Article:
THE Lesotho Congress for Democracy’s (LCD) elders committee has stepped into the fray pitting Secretary-General Selibe Mochoboroane and deputy leader Tšeliso Mokhosi as a last ditch effort to prevent another party split.
The LCD’s infighting has bigger ramifications than the party’s wellbeing, as it risks dealing a fatal blow to the already wobbly governing coalition.
The divisions compound the Prime Minister Pakalitha Mosisili-led government’s battle to remain in power ahead of a looming no-confidence motion by the opposition when the National Assembly reconvenes next February.
The seven-party coalition has been reeling after the alliance’s major partner, Democratic Congress (DC) split earlier this month following a protracted internecine turf war between Dr Mosisili and his former deputy Monyane Moleleki.
The DC faction led by Dr Mosisili managed to retained control of the party, while Mr Moleleki earlier this month formed a party called Alliance of Democrats (AD).
Another split in the LCD – the coalition’s second largest party – would all but collapse the government barely two years after assuming power after the 28 February snap elections.
In a frantic bid to quiet the storm, the elders committee yesterday hauled Mr Mochoboroane and Mr Mokhosi to a closed-door hearing convened to establish the root causes of the escalating feud at the party headquarters in Maseru.
Chaired by former deputy prime minister, Lesao Lehohla, the committee is expected to compile its findings and recommendations and submit the report before the LCD’s National Executive Committee (NEC) “soon” for further action.
LCD spokesperson Teboho Sekata yesterday told the Lesotho Times the committee summoned both men “to hear their sides of the story”.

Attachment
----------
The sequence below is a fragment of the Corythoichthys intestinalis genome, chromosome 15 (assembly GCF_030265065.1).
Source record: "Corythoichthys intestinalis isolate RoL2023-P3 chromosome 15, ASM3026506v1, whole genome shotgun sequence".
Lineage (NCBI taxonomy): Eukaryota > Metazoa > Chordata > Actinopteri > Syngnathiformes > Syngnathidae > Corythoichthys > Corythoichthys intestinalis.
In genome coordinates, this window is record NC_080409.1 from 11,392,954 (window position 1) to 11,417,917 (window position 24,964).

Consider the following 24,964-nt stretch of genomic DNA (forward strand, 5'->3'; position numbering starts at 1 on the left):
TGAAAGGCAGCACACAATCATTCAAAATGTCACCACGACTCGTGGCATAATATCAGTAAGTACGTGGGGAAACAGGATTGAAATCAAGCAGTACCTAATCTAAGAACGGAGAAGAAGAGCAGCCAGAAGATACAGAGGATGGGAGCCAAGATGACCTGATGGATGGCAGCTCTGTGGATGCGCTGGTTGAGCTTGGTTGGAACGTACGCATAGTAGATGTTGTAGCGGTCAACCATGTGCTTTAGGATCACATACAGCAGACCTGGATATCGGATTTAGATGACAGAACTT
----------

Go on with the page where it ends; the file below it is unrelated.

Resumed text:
The tussle in the LCD has resulted in the emergence of two factions, Ma-Egepeta (Egyptians) aligned to party leader Deputy Prime Minister Mothetjoa Metsing and Ma-Israele (Israelites) supporting Mr Mochoboroane.
Mr Metsing’s detractors in the party have nicknamed him “Pharaoh”, accusing the deputy premier of authoritarianism and refusing to relinquish power. For his part, Mr Mochoboroane’s supporters call him “Moses” whom they say would take the LCD to a figurative “promised land” analogous to the Biblical characters.
Mr Mokhosi, who is linked to the Ma-Egepeta faction, has personally clashed with Mr Mochoboroane who has been accused of trying to take away the limelight from Mr Metsing.
Sources told this publication Mr Mochoboroane’s recent reshuffling from the influential Energy ministry to the Small Business Development portfolio was part of a strategy to “contain” the charismatic and energetic minister.
The sources said Mr Mochoboroane, who has also hit the ground running in his new portfolio, was perceived as trying to “score political points” against Mr Metsing with his strong work ethic.
The infighting in the LCD has also intersected with the turf war in the DC which culminated in Mr Moleleki’s Lirurubele (butterflies) faction jumping ship after losing a court battle for the ownership of the party to Dr Mosisili’s Lithope (girlfriends).
During the peak of the DC’s internecine wrangle, Mr Mochoboroane broke ranks with the LCD’s hierarchy by denouncing his party’s participation in a contentious 18 September 2016 march organised ostensibly to support the coalition government.